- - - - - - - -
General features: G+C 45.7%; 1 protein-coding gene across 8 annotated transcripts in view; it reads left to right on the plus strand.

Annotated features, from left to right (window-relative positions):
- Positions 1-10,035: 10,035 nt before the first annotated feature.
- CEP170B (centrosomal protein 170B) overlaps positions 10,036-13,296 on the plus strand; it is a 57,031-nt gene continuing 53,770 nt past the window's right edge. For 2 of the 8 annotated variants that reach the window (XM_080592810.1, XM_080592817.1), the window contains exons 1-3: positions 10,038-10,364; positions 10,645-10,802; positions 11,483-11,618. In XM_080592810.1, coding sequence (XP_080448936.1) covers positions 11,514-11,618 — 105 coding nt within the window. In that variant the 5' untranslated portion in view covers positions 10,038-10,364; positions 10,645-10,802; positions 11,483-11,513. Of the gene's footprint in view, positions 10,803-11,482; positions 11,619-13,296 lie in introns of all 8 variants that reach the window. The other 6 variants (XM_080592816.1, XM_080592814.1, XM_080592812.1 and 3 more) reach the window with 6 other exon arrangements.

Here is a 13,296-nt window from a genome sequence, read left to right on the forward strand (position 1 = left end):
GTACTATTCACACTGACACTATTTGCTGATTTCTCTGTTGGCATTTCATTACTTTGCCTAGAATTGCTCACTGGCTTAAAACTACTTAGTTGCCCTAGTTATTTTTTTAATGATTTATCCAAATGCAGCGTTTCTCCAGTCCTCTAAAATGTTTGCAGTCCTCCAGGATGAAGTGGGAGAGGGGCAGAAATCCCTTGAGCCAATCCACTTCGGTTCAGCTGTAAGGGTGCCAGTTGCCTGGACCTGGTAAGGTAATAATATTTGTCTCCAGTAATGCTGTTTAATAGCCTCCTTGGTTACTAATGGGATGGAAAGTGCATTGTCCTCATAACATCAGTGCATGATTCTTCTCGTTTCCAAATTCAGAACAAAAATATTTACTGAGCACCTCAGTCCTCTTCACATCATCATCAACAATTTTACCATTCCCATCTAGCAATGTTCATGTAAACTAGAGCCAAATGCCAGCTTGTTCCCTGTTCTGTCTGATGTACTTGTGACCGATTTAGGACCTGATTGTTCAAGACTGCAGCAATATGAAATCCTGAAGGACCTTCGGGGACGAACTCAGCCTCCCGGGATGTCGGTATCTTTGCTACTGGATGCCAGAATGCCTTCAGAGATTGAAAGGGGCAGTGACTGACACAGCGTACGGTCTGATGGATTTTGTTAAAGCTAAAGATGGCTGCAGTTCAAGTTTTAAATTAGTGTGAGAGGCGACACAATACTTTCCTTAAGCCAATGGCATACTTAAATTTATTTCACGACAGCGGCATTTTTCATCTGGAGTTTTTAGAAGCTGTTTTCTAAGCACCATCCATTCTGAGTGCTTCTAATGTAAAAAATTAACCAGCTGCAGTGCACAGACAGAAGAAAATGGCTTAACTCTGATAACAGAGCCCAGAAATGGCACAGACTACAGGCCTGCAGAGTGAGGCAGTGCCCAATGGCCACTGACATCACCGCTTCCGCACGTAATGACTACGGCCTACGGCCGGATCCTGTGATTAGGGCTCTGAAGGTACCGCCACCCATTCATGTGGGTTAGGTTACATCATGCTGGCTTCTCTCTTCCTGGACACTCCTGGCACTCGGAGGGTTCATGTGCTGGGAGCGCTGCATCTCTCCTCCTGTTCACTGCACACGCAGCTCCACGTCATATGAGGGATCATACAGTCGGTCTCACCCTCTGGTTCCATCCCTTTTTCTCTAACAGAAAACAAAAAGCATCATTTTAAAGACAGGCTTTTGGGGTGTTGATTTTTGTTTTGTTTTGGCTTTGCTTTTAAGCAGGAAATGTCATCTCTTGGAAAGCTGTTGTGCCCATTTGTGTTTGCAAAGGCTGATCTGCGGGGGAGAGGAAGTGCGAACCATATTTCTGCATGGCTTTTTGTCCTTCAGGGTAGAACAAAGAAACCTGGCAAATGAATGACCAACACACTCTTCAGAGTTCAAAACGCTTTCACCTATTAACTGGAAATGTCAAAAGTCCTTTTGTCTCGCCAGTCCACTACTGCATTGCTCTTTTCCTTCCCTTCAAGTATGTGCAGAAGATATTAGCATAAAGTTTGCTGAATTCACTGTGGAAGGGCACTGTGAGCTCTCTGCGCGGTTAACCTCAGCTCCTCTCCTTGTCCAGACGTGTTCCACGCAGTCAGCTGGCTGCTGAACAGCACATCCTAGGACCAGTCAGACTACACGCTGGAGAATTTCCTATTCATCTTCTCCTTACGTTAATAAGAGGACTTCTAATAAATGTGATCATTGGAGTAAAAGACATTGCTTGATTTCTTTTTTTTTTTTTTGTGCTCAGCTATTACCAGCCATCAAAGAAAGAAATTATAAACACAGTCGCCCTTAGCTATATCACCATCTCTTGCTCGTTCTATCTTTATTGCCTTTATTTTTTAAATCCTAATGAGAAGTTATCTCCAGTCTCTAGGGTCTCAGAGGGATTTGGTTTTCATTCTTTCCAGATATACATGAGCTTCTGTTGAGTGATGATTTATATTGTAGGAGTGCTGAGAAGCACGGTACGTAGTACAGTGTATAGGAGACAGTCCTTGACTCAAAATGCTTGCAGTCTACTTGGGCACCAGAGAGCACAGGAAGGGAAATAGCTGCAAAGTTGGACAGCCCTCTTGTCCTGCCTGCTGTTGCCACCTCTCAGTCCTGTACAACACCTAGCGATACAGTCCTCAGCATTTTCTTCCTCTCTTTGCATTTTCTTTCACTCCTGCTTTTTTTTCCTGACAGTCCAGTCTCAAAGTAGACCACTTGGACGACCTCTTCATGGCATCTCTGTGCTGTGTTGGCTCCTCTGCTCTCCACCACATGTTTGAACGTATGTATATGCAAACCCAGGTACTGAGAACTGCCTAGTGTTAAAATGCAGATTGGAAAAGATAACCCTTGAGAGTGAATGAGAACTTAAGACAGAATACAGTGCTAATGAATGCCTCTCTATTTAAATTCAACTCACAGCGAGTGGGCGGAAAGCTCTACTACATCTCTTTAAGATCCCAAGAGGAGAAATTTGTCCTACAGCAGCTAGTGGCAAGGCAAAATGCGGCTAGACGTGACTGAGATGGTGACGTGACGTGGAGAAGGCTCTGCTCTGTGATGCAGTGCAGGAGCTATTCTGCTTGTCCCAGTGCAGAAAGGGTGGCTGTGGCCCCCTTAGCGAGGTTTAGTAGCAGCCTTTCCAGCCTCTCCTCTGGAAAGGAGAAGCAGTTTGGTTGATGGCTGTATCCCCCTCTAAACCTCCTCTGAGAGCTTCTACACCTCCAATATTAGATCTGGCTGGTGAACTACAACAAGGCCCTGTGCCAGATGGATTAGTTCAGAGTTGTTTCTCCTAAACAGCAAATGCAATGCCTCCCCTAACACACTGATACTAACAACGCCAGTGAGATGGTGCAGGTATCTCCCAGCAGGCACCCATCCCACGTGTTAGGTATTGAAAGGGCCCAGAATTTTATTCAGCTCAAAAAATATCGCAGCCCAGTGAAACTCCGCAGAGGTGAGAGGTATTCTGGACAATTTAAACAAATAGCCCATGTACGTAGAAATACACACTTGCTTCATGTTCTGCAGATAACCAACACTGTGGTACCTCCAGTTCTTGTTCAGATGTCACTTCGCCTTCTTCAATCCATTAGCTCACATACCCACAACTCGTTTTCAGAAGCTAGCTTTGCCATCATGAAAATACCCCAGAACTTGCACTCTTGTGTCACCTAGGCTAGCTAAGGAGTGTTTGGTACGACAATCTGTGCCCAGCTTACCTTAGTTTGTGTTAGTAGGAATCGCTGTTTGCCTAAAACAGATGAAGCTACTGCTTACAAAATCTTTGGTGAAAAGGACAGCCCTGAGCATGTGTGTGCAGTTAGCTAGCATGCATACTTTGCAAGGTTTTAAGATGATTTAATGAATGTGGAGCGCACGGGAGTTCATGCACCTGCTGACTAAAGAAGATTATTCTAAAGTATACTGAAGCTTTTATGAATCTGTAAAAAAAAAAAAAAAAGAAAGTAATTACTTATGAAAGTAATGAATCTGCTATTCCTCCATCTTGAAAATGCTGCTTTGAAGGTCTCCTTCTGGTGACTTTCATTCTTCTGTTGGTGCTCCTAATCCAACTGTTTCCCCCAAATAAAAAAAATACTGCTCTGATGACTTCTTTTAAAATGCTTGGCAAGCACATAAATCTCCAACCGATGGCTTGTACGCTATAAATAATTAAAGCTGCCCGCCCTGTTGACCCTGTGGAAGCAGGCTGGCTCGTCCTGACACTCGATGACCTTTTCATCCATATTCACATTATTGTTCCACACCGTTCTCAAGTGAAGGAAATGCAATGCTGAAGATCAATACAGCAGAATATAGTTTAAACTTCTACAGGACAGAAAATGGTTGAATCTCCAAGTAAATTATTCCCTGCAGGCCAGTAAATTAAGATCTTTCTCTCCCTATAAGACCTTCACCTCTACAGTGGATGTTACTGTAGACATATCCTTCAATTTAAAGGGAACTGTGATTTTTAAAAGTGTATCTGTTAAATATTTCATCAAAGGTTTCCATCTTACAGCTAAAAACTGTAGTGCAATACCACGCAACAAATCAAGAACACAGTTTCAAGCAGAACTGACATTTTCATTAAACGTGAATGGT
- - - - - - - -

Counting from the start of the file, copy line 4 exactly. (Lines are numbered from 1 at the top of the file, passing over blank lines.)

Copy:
- CEP170B (centrosomal protein 170B) overlaps positions 10,036-13,296 on the plus strand; it is a 57,031-nt gene continuing 53,770 nt past the window's right edge. For 2 of the 8 annotated variants that reach the window (XM_080592810.1, XM_080592817.1), the window contains exons 1-3: positions 10,038-10,364; positions 10,645-10,802; positions 11,483-11,618. In XM_080592810.1, coding sequence (XP_080448936.1) covers positions 11,514-11,618 — 105 coding nt within the window. In that variant the 5' untranslated portion in view covers positions 10,038-10,364; positions 10,645-10,802; positions 11,483-11,513. Of the gene's footprint in view, positions 10,803-11,482; positions 11,619-13,296 lie in introns of all 8 variants that reach the window. The other 6 variants (XM_080592816.1, XM_080592814.1, XM_080592812.1 and 3 more) reach the window with 6 other exon arrangements.